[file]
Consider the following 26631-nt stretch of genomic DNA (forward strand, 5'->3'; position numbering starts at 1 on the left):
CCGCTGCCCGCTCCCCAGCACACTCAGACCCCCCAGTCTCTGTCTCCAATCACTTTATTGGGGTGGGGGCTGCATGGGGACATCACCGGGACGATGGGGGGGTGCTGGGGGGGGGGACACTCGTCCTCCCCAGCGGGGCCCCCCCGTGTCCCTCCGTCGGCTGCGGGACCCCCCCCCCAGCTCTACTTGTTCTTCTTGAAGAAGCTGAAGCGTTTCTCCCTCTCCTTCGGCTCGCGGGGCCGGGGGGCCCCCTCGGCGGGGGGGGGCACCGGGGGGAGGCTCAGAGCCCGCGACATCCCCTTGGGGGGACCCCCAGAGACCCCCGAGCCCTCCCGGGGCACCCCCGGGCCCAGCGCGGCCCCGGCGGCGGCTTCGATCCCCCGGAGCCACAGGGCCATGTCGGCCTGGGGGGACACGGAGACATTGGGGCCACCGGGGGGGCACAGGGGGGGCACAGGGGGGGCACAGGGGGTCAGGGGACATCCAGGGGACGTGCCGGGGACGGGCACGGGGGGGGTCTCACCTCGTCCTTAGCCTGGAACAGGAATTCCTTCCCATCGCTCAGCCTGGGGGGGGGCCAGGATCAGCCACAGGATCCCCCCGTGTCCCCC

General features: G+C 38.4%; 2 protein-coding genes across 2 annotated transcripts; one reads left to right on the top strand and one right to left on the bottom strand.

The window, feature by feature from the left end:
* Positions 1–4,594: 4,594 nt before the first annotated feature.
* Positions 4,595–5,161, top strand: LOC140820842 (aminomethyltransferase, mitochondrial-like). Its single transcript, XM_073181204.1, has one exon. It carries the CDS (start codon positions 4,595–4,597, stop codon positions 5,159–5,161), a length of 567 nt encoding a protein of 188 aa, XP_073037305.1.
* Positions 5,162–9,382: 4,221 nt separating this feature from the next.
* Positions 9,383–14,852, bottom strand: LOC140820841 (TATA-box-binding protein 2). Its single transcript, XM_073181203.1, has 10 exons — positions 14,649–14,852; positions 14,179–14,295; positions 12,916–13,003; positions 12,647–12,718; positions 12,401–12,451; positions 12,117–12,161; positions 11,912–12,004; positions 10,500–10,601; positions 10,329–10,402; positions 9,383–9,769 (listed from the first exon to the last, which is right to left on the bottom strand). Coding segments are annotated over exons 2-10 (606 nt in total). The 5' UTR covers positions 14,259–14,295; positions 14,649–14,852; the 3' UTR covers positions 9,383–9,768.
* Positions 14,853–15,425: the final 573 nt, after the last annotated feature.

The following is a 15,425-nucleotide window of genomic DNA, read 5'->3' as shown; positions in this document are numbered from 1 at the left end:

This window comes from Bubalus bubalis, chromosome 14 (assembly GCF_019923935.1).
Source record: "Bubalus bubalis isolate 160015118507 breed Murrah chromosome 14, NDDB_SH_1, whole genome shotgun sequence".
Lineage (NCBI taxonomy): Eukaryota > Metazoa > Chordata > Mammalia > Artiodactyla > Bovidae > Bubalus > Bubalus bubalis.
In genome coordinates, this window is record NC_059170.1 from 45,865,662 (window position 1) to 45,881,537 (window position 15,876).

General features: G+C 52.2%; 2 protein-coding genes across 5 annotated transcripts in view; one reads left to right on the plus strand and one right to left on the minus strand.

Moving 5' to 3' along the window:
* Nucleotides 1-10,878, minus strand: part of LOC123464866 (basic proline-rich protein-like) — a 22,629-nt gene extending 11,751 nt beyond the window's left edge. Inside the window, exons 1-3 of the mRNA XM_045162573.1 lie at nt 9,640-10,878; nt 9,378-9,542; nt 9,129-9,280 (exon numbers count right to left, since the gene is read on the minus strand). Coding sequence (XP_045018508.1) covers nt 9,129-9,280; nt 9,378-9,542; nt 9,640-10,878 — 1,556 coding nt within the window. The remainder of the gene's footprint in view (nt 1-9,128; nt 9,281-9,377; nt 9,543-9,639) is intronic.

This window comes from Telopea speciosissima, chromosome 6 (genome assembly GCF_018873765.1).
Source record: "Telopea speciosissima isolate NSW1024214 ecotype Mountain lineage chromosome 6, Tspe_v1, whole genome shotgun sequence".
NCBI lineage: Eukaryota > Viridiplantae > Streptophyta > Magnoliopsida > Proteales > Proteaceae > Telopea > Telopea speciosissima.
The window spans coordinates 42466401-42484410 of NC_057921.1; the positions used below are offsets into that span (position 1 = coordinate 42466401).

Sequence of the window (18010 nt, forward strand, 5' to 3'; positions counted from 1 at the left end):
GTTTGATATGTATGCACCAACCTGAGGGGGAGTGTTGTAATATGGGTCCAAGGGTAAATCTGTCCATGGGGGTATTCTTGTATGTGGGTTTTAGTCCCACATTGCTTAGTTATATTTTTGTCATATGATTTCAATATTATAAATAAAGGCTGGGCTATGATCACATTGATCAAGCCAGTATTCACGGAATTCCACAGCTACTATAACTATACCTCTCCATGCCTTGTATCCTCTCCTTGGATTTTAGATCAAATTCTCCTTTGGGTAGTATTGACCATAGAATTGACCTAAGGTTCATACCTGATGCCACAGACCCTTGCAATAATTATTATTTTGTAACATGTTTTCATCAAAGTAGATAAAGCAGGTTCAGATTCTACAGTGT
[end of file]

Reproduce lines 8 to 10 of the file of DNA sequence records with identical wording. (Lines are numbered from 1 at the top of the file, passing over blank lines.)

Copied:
* Positions 9,383–14,852, bottom strand: LOC140820841 (TATA-box-binding protein 2). Its single transcript, XM_073181203.1, has 10 exons — positions 14,649–14,852; positions 14,179–14,295; positions 12,916–13,003; positions 12,647–12,718; positions 12,401–12,451; positions 12,117–12,161; positions 11,912–12,004; positions 10,500–10,601; positions 10,329–10,402; positions 9,383–9,769 (listed from the first exon to the last, which is right to left on the bottom strand). Coding segments are annotated over exons 2-10 (606 nt in total). The 5' UTR covers positions 14,259–14,295; positions 14,649–14,852; the 3' UTR covers positions 9,383–9,768.
* Positions 14,853–15,425: the final 573 nt, after the last annotated feature.

The following is a 15,425-nucleotide window of genomic DNA, read 5'->3' as shown; positions in this document are numbered from 1 at the left end: